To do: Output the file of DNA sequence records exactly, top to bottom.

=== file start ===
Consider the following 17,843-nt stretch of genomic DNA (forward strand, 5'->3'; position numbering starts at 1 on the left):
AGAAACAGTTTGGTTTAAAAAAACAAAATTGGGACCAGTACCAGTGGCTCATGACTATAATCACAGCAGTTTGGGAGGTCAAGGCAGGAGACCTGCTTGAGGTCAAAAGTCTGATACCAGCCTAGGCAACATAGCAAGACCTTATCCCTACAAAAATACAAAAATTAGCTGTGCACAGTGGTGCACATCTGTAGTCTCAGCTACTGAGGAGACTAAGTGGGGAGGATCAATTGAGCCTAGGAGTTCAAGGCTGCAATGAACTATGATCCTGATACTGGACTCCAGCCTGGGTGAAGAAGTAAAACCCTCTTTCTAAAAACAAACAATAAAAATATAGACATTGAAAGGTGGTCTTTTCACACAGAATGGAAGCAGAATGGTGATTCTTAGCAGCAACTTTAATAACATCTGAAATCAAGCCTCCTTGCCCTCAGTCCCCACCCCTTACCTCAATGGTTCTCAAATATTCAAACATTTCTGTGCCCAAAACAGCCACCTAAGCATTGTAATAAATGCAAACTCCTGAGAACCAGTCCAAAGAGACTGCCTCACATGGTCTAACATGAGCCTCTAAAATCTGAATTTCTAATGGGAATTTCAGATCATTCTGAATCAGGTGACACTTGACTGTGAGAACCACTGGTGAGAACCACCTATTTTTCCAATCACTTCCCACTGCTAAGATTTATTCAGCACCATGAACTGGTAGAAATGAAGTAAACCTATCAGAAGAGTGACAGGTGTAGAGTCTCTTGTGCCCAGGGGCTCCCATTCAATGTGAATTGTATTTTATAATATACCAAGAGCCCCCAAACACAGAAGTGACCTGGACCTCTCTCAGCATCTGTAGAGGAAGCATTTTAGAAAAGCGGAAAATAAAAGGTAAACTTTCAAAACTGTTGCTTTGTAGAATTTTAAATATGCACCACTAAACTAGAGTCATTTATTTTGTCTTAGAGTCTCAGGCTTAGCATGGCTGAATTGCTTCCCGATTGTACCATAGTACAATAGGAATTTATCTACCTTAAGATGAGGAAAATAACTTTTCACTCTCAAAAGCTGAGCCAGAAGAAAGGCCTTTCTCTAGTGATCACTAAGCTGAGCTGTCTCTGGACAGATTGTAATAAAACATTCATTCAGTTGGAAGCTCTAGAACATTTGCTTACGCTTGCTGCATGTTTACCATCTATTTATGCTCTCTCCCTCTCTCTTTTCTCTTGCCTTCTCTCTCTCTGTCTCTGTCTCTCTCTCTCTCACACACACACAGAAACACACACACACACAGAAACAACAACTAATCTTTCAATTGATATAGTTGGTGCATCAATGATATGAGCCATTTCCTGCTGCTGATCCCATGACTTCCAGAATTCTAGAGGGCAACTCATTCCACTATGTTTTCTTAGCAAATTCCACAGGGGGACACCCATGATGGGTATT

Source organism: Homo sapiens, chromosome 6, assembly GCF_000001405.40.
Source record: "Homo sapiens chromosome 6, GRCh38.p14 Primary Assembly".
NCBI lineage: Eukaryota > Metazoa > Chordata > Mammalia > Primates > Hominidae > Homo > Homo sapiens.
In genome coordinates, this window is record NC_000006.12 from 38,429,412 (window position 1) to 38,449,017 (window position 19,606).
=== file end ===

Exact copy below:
Consider the following 17,843-nt stretch of genomic DNA (forward strand, 5'->3'; position numbering starts at 1 on the left):
AGAAACAGTTTGGTTTAAAAAAACAAAATTGGGACCAGTACCAGTGGCTCATGACTATAATCACAGCAGTTTGGGAGGTCAAGGCAGGAGACCTGCTTGAGGTCAAAAGTCTGATACCAGCCTAGGCAACATAGCAAGACCTTATCCCTACAAAAATACAAAAATTAGCTGTGCACAGTGGTGCACATCTGTAGTCTCAGCTACTGAGGAGACTAAGTGGGGAGGATCAATTGAGCCTAGGAGTTCAAGGCTGCAATGAACTATGATCCTGATACTGGACTCCAGCCTGGGTGAAGAAGTAAAACCCTCTTTCTAAAAACAAACAATAAAAATATAGACATTGAAAGGTGGTCTTTTCACACAGAATGGAAGCAGAATGGTGATTCTTAGCAGCAACTTTAATAACATCTGAAATCAAGCCTCCTTGCCCTCAGTCCCCACCCCTTACCTCAATGGTTCTCAAATATTCAAACATTTCTGTGCCCAAAACAGCCACCTAAGCATTGTAATAAATGCAAACTCCTGAGAACCAGTCCAAAGAGACTGCCTCACATGGTCTAACATGAGCCTCTAAAATCTGAATTTCTAATGGGAATTTCAGATCATTCTGAATCAGGTGACACTTGACTGTGAGAACCACTGGTGAGAACCACCTATTTTTCCAATCACTTCCCACTGCTAAGATTTATTCAGCACCATGAACTGGTAGAAATGAAGTAAACCTATCAGAAGAGTGACAGGTGTAGAGTCTCTTGTGCCCAGGGGCTCCCATTCAATGTGAATTGTATTTTATAATATACCAAGAGCCCCCAAACACAGAAGTGACCTGGACCTCTCTCAGCATCTGTAGAGGAAGCATTTTAGAAAAGCGGAAAATAAAAGGTAAACTTTCAAAACTGTTGCTTTGTAGAATTTTAAATATGCACCACTAAACTAGAGTCATTTATTTTGTCTTAGAGTCTCAGGCTTAGCATGGCTGAATTGCTTCCCGATTGTACCATAGTACAATAGGAATTTATCTACCTTAAGATGAGGAAAATAACTTTTCACTCTCAAAAGCTGAGCCAGAAGAAAGGCCTTTCTCTAGTGATCACTAAGCTGAGCTGTCTCTGGACAGATTGTAATAAAACATTCATTCAGTTGGAAGCTCTAGAACATTTGCTTACGCTTGCTGCATGTTTACCATCTATTTATGCTCTCTCCCTCTCTCTTTTCTCTTGCCTTCTCTCTCTCTGTCTCTGTCTCTCTCTCTCTCACACACACACAGAAACACACACACACACAGAAACAACAACTAATCTTTCAATTGATATAGTTGGTGCATCAATGATATGAGCCATTTCCTGCTGCTGATCCCATGACTTCCAGAATTCTAGAGGGCAACTCATTCCACTATGTTTTCTTAGCAAATTCCACAGGGGGACACCCATGATGGGTATT

Source organism: Homo sapiens, chromosome 6, assembly GCF_000001405.40.
Source record: "Homo sapiens chromosome 6, GRCh38.p14 Primary Assembly".
NCBI lineage: Eukaryota > Metazoa > Chordata > Mammalia > Primates > Hominidae > Homo > Homo sapiens.
In genome coordinates, this window is record NC_000006.12 from 38,429,412 (window position 1) to 38,449,017 (window position 19,606).